A ‘Summer’ Full of Familiar Goofs
Maybe it’s the stale residue of so many over-hyped summer movies that causes one to think that, just maybe, there’s something worthwhile in a bleary-eyed goof called “Wet Hot American Summer.” Or maybe it’s nice, once in a while, to come upon a movie that knows it’s nothing special, proves it and doesn’t care so long as its target audience feels good enough to have a refreshing beverage or two afterward.
Don’t misunderstand. The last thing the world needs is a “Meatballs” for the post-millennium. But, alas, we are, all of us, the sum of the movies we saw as kids, even the bad ones. And there are, alas again, a lot of twenty-and thirtysomethings who were of an impressionable age when they saw “Meatballs,” the 1979 slob-slapstick farce about summer camp whose only legitimate claim to film history is that it was Bill Murray’s first starring role.
Two of these folks, Michael Showalter and David Wain, co-wrote “Wet Hot American Summer.” Wain directed it. Neither has done much here to enhance the dubious legacy of 1980s summer camp comedy. Still, as their work with MTV’s “The State” comedy troupe proves, they do know how to hit you in the face with blackout sketches. Most of them miss by a mile. But with something as lowbrow as this, even the flailing away can have a perverse charm--up to a point.
What that point is for you may depend on how much you can relate to the various situations facing Camp Firewood’s staff and patrons on the last day before leaving for home in the summer of 1981. The situation is this: Everybody’s looking for action.
This includes the camp’s no-nonsense honcho (Janeane Garofalo), who’s making goo-goo eyes at a geeky astrophysicist (David Hyde Pierce), who just happens to be vacationing next to the camp and is scared to death that a piece of Skylab’s going to fall on him.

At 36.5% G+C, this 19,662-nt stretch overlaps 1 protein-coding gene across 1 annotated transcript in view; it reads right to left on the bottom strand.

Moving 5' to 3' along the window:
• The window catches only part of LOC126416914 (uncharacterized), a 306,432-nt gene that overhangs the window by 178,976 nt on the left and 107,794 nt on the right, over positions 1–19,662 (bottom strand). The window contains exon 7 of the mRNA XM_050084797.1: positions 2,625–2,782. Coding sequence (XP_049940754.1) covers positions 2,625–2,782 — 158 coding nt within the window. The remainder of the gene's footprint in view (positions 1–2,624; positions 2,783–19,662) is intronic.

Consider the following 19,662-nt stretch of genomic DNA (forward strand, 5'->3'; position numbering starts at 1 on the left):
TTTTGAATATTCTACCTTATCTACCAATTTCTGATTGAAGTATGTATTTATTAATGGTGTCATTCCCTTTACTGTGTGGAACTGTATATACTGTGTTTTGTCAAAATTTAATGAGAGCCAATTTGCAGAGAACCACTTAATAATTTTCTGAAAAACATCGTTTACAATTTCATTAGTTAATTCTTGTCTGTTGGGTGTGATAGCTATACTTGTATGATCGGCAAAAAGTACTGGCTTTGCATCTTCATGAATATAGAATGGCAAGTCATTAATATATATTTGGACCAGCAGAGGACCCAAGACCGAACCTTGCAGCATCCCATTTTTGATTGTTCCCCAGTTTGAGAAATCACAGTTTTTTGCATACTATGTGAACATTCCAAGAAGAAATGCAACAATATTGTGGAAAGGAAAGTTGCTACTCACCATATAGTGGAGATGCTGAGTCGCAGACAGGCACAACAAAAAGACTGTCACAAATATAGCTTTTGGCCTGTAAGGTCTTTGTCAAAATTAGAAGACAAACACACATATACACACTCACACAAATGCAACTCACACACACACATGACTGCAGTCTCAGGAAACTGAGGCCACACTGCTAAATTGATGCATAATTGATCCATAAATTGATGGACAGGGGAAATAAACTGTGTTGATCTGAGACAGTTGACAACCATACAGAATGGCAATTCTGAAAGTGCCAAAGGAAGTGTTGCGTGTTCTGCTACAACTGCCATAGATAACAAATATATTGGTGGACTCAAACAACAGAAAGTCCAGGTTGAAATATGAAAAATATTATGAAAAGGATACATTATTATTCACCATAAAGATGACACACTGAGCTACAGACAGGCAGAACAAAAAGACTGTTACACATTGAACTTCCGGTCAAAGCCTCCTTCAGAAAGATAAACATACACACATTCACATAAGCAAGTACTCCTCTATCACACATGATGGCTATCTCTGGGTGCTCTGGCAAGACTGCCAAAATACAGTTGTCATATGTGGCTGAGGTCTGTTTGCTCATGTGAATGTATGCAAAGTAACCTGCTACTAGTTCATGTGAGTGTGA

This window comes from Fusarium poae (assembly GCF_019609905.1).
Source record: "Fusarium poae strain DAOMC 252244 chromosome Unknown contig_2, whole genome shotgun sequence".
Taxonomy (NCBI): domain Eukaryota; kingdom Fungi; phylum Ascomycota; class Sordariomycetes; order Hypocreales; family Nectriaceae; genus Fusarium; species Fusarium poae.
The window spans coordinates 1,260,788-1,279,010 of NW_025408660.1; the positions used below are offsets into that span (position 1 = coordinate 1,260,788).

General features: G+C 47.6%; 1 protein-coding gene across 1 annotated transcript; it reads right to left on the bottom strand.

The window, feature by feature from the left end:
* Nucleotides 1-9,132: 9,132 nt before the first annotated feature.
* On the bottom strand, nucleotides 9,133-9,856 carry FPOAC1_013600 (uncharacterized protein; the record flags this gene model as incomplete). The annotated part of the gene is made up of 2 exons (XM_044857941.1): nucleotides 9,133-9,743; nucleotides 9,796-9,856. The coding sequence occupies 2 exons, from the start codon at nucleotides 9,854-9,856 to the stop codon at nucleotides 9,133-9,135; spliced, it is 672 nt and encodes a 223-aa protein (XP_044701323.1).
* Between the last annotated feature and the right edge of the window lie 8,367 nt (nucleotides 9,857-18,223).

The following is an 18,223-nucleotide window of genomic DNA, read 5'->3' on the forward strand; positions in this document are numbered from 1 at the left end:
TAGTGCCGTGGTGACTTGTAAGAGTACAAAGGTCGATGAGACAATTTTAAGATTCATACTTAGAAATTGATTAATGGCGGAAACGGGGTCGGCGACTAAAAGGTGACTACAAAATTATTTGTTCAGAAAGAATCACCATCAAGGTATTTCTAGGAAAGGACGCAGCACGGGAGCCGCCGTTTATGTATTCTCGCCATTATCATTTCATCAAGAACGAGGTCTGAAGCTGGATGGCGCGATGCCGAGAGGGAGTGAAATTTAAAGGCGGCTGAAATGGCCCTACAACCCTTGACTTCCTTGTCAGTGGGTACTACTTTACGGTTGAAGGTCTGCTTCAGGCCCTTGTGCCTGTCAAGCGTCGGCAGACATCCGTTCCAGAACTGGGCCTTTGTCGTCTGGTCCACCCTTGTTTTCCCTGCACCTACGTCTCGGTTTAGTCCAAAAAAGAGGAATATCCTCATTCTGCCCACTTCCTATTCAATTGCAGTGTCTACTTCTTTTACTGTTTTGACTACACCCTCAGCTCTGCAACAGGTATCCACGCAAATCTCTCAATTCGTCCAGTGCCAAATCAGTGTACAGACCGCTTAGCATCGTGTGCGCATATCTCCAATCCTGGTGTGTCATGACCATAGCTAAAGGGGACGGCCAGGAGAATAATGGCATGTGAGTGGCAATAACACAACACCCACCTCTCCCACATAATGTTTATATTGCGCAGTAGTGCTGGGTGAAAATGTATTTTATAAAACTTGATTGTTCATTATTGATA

Among the other lovelorn types is Coop (Showalter), a camp counselor who wants to be more than best friends with fellow counselor Katie (Marguerite Moreau), who’s in perpetual lip-lock with studly, stupid lifeguard Andy (Paul Rudd).
So far, so familiar. And “Wet Hot American Summer” revels in the familiarity to such an extent that even its crassness seems like nostalgia for a lost time. A few gags have legs, especially the counselors’ one-hour trip to town that includes shopping and misdemeanors and Molly Shannon as an emotionally shattered divorcee whose psyche is being nursed back to health by her elementary-age arts-and-crafts class.
But even with its tackiness arched at an ironic angle, “Wet Hot American Summer’s” long-term fate is to become at best a last-minute accessory to a Blockbuster night of pizza and beverages.
MPAA rating: R, for strong sexual content, language and a drug sequence.
‘Wet Hot American Summer’
Janeane Garofalo: Beth
David Hyde Pierce: Henry
Michael Showalter: Coop
Marguerite Moreau: Katie
Paul Rudd: Andy
Molly Shannon: Gail
USA Films presents a Eureka Pictures production in association with North Coast Group, released by USA Films. Director David Wain. Producer Howard Bernstein. Screenplay by Michael Showalter & David Wain. Cinematographer Ben Weinstein. Editor Meg Reticker. Costume designer Jill Kliber. Music Theodore Shapiro & Craig Wedren. Production designer Mark White. Art director Bryan Hodge. Set decorator Lisa Crivelli Scoppa. Running time: 1 hour, 37 minutes.
Exclusively at the AMC Seven Theatres, 1310 3rd St., Santa Monica, (310) 289-4262.